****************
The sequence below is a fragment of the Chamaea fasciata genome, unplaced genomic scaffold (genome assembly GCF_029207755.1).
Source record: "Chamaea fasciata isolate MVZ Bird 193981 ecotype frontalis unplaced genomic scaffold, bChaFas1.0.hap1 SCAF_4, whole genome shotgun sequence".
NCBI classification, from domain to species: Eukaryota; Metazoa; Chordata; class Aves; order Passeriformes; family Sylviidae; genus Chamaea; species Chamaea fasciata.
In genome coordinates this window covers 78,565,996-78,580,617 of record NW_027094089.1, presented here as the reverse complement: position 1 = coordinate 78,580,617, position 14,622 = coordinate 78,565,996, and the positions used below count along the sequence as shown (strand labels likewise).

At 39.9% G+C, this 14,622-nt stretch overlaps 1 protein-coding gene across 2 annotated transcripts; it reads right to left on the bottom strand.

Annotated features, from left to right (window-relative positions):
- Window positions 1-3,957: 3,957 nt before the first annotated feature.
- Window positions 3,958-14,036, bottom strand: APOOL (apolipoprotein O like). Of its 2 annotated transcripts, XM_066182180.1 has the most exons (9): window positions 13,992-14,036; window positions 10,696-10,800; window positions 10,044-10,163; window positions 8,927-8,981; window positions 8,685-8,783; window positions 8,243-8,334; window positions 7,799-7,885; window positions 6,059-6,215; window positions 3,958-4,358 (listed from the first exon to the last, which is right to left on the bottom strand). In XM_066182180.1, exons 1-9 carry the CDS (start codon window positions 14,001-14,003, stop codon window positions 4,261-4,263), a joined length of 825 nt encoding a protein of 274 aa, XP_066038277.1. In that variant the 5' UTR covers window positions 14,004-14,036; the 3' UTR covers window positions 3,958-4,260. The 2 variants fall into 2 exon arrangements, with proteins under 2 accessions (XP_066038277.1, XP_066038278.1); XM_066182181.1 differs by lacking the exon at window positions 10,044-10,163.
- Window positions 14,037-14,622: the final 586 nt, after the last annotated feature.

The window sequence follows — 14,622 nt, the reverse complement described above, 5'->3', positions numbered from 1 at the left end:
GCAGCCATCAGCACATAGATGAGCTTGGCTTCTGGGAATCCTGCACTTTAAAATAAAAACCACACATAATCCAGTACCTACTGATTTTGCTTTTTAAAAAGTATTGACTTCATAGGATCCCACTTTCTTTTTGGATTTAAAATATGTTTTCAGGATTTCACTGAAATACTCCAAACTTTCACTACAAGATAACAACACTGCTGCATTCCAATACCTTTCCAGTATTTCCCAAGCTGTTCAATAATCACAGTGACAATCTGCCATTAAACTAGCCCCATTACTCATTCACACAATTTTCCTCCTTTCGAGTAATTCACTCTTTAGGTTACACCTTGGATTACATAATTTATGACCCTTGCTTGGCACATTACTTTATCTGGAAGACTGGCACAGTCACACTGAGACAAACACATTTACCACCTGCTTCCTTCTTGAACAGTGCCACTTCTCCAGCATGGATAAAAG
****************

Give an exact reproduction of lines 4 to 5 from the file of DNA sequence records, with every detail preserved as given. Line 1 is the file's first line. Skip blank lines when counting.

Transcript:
In genome coordinates this window covers 78,565,996-78,580,617 of record NW_027094089.1, presented here as the reverse complement: position 1 = coordinate 78,580,617, position 14,622 = coordinate 78,565,996, and the positions used below count along the sequence as shown (strand labels likewise).

At 39.9% G+C, this 14,622-nt stretch overlaps 1 protein-coding gene across 2 annotated transcripts; it reads right to left on the bottom strand.